The Last Stand Of The Creeperoos

It slithered powerfully over the cool, moist earth. The reptile then wriggled under a huge rotting log. The moss disguised the hiding place almost to perfection.

The fifteen foot Creeperoo wasn't the largest to ever stalk what used to be the Everglades, but it was certainly one of the largest left.

"I tell you Hank, I really need to find a better job. I'm too old to be hunting down mutant, man-eating, alligator-python hybrids," sighed a man of perhaps sixty.

"When you find that job, don't forget to save me a slot. I don't mind this, but there aren't many of these things left, Steve. Soon we're going to put ourselves out of work. Then they'll put a factory out here," sighed Hank.

"I know you enjoy being out here, but you can't stop progress, Hank. Things are always changing. It's ironic that the only thing keeping this place wild was accidentally created by people. Change stopping change," he said.

"I'm not trying to stop progress, Steve. It's just a shame that soon we won't be able to come out here, it'll be just like every other spot as far as the eye can see," mourned Hank.

"We don't know that. They don't have any concrete plans for the land yet, they just ordered the Creeperoos cleared out for public safety," replied Steve reasonably.

Hearing the unwelcome sounds of human beings, the intelligent reptile slid further back into her hiding place, being careful not to harm the clutch of eggs.

With the bulk and mouth of an alligator, and the constrictor build of a python, a Creeperoo was an apex predator. Some retained the powerful, stubby alligator legs, and others were more like their python ancestors in build, only having token remnants of the appendages. Regardless of their outward appearance, all were masters of the water, trees, and land.

Curling around the eggs, the protective mother opened her mouth and silently bared her many sharp teeth. Satisfied that she had done everything possible, she waited like a steel bear trap, silent and deadly.

"They're not going to turn it into a park, Steve. They just built the new Struffer factory over Greenleaf Park, and it was one of the best left. Playgrounds, manicured ball fields, ponds, the works," Hank said bitterly.

"Maybe you're right. I'd like to see this place stay green too, but what can we do?" Steve asked.

Hank grabbed the older man, and roughly jerked him off of a rotting log.

"What -" exclaimed Steve, as he struggled to regain his balance.

A split second later, the log exploded, and the mother Creeperoo stood before them, the sun shining on her sleek, powerful body.

"Thanks, Hank..." Steve said shakily, as he withdrew his pistol.

"She's got eggs, and they look like they are ready to hatch," whispered Hank as he drew his own pistol.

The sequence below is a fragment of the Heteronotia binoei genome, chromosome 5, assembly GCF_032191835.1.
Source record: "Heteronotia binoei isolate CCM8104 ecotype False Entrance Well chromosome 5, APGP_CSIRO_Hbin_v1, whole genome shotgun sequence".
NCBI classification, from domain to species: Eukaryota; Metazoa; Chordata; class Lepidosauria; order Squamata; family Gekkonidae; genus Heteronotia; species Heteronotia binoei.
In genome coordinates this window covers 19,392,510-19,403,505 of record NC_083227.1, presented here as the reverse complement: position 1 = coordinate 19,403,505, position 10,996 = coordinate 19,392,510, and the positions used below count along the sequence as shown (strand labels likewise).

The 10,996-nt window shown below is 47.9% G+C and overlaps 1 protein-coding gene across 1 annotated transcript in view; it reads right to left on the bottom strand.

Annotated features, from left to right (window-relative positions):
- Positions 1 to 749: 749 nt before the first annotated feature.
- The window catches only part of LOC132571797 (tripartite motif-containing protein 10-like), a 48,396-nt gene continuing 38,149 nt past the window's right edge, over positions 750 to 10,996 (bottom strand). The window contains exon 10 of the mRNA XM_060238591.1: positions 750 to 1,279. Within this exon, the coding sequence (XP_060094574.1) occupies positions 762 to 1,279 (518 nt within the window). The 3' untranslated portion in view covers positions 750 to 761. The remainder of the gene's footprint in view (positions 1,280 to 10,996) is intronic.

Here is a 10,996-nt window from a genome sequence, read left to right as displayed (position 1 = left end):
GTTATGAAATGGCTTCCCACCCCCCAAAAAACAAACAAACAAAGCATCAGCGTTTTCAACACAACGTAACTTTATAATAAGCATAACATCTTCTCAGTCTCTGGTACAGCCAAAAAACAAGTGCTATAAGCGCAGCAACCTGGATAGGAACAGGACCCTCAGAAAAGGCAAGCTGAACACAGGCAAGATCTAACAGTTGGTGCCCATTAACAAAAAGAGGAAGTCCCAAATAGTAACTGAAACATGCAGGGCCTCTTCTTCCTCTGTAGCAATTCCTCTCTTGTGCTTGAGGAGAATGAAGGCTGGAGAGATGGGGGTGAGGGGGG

"A lot of eggs... Let's just leave her here, if she doesn't charge," Steve replied thoughtfully.

"Great idea," Hank agreed, grinning broadly.

Slowly the two men backed away, one careful step at a time. They didn't turn their backs until they were over three hundred yards away.

"I thought you didn't believe in stopping progress?" Hank asked, still grinning.

"I don't! And that mama Creeperoo looks like she's about to make some progress for her species, doesn't she?" Steve asked, a grin spreading on his face.

"That she does. And if we can leave the best of each generation, just maybe this place won't become a factory, at least not while we are here," replied Hank.

Five years later:

A thirty foot Creeperoo swims silently through the dense vegetation of the last remaining wetlands within a thousand miles. As it stalks a majestic whitetail buck, a man, well hidden, wipes a bead of sweat from his forehead. Then he double checks the settings on his camera.

As luck would have it, he clicked at the exact moment that the predator's teeth missed the deer by a hair. "Yes!!!" he thought to himself, controlling the urge to shout.

"Uncle Hank will love this shot. I'm so glad they listened to him, and finally agreed to deed this place to the Wetlands Trust," he thought happily.

Describe what you see:
I see a beautiful natural place. But in the background is a huge city. There is pollution everywhere, and perhaps no green places to help clean up the mess.

Describe what you feel:
I feel like this natural area is very important. Maybe it's the last one in the area. If it's destroyed, it will be a tragedy. Not only for the creatures who live there, but also for those who are in the nearby city. Can anyone truly enjoy living in such a place?

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